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Managing the Modern Workplace
V&E International Labor & Employment Resources

HR Checklist for the New Year

As labor lawyers, we tend to think of our professional years as starting and ending on Labor Day. In order to celebrate the new Labor year, I intended to send this post early last week, but a storm called Harvey got in the way. So in belated celebration of the new Labor year, I now provide to you a checklist for the coming year as our New Year gift.

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Is My Employee Recording Me?

It is not unusual for supervisors today to wonder whether they are being recorded by employees during meetings when performance issues or discipline are being discussed. “Can they do that?” I am often asked. Interestingly, while an employee may not have a legal right to demand that a disciplinary meeting be recorded, in most states, it is not illegal for an employee to surreptitiously record their supervisor or manager during meetings where performance issues or discipline are being discussed. And, in fact, employment lawyers are increasingly seeing recordings used as evidence in employment lawsuits.

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  • 05
  • August
  • 2016

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The Equal Employment Opportunity Commission Has Come Around to Employer-Sponsored Wellness Plans – Sort of

The Obama Administration has touted the use of wellness programs through the Affordable Care Act (Obamacare) and regulations under the Health Insurance Portability and Accountability Act (“HIPAA”). But until recently, the Equal Employment Opportunity Commission (“EEOC”) seemed at odds with this policy goal, even bringing lawsuits against employers for health plans that the EEOC saw as “involuntary” because of incentives that those employers provided to employees participating in the programs, which the EEOC characterized as penalties against non-participating employees. In May 2016, the EEOC adopted a more conciliatory stance, when it published its final regulations on wellness programs sponsored by employers. The new regulations finally offered some clarity on what the EEOC sees as “voluntary” and “involuntary,” and provide some bright-line rules in place of the ambiguity reflected in the EEOC’s prior enforcement actions under the Americans with Disabilities Act (“ADA”) and the Genetic Information Nondiscrimination Act (“GINA”). Unfortunately, the rules still limit the benefit for both employers and employees that the HIPAA and Obamacare regulations intended to provide.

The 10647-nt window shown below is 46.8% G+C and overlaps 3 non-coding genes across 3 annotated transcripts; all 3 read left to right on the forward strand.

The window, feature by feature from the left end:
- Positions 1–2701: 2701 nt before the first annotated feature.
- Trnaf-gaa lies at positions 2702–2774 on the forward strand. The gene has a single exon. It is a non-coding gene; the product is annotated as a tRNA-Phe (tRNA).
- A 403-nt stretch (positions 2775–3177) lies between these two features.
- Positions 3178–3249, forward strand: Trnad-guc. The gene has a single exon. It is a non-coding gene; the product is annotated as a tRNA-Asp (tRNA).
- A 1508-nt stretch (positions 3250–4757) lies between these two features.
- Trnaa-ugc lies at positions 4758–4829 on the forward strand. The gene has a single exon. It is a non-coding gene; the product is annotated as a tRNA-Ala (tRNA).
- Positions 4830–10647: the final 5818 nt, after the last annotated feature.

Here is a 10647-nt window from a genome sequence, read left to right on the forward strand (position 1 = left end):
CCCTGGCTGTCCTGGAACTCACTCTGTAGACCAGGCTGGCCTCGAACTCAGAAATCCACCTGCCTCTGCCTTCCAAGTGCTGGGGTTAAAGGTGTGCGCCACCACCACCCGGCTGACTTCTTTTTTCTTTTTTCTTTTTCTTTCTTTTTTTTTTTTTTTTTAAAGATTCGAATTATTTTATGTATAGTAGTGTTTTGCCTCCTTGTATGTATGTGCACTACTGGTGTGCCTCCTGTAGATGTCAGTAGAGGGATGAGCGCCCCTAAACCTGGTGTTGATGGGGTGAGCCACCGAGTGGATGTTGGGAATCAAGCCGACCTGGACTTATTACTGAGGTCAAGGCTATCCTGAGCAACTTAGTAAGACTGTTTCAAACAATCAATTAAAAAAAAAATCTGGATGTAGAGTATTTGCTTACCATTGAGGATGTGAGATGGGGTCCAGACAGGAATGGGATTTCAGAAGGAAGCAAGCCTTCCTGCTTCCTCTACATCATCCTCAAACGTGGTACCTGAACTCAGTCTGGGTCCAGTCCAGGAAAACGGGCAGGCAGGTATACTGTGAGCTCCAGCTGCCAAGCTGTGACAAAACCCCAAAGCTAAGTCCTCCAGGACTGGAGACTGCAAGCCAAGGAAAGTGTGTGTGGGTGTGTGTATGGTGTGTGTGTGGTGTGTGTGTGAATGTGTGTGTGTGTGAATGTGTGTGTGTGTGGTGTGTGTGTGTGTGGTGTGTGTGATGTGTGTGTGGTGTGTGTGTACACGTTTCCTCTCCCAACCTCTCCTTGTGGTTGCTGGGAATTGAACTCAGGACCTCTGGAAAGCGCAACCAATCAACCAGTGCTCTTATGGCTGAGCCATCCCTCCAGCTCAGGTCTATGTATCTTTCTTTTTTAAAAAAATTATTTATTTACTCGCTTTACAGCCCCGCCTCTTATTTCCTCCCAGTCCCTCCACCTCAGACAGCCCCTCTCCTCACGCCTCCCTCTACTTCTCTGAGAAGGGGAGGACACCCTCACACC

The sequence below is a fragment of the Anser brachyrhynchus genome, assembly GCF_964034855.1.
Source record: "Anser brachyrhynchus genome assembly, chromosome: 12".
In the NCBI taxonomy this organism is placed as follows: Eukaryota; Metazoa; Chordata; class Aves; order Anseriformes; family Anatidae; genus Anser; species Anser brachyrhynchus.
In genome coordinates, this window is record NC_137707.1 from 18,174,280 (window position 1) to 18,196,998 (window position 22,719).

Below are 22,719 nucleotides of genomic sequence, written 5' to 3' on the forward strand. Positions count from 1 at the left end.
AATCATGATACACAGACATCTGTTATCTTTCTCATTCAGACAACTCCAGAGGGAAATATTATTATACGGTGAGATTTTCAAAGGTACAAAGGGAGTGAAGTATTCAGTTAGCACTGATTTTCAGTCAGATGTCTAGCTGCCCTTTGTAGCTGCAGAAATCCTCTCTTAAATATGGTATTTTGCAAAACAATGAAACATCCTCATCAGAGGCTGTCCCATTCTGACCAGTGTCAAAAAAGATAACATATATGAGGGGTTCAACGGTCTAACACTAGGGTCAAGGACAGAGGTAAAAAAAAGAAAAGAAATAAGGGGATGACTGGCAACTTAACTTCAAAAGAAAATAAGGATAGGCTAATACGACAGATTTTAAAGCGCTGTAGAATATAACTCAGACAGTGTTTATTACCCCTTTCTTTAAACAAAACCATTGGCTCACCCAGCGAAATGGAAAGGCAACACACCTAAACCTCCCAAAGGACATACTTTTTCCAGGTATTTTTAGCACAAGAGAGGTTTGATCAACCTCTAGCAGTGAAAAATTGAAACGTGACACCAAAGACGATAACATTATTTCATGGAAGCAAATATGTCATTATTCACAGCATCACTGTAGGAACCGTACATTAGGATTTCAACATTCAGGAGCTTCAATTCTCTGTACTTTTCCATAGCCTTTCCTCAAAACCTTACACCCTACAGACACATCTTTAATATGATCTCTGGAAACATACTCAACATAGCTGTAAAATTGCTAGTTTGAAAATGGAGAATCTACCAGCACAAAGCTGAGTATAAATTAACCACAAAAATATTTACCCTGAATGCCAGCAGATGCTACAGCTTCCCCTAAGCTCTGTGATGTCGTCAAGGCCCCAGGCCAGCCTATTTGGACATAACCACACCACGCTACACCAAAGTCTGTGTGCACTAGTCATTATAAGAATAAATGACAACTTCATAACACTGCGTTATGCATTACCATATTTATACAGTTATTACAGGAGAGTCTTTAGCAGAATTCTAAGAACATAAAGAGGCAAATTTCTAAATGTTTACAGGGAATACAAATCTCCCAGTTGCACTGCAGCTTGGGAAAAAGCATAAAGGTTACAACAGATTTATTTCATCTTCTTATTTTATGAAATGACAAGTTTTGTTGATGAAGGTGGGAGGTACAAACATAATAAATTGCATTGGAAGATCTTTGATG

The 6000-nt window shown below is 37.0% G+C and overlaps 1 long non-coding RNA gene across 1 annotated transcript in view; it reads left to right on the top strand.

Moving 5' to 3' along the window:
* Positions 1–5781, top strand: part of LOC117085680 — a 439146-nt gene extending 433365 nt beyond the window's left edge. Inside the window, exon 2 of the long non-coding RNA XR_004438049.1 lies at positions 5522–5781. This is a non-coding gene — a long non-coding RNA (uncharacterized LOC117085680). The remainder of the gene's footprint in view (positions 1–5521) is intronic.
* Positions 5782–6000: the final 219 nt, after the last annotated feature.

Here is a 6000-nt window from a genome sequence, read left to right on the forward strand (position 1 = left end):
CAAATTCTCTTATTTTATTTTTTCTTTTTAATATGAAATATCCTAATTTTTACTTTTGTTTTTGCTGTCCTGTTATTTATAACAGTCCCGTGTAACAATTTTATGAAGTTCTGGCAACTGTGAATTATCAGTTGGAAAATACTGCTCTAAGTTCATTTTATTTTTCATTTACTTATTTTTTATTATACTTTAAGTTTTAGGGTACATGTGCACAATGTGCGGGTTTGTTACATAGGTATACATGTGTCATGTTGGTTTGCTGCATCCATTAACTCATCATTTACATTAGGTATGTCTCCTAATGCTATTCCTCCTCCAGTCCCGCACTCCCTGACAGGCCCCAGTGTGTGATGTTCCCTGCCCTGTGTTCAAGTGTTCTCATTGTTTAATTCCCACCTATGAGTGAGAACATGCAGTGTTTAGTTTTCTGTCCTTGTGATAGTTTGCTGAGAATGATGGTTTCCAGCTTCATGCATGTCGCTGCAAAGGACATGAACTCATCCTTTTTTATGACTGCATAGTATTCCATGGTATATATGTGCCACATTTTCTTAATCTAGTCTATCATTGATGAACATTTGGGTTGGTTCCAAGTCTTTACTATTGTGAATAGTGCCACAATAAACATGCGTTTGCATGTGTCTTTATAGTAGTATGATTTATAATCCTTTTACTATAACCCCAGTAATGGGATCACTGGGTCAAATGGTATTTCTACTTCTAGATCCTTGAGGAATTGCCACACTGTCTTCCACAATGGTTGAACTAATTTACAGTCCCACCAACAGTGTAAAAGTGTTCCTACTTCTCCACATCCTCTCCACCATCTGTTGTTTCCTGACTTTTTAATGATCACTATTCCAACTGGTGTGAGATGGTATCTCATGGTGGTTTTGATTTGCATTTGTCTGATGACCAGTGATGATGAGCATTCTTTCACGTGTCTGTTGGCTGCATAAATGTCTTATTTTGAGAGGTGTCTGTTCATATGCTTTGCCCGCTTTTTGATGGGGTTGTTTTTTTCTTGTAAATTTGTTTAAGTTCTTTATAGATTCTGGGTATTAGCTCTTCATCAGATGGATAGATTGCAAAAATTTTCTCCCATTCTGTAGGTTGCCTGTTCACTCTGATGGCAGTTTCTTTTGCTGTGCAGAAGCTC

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Social Media Spotlight: Current Employees

There are a number of reasons why employers should not look at the social media postings of their employees - it violates privacy and rights protected under the National Labor Relations Act (NLRA), and can potentially create liability for the employer. There may be situations, however, when reviewing an employee's social media page is necessary. Chris Bacon talks through these situations and how an employer might consider conducting this type of investigation. 

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Contributors

Thomas H. Wilson

Thomas H. Wilson Partner

Christopher V. Bacon

Christopher V. Bacon Counsel

Sean Becker

Sean Becker Partner

Stephen M. Jacobson

Stephen M. Jacobson Partner

Martin C. Luff

Martin Luff Counsel

Lawrence S. Elbaum Partner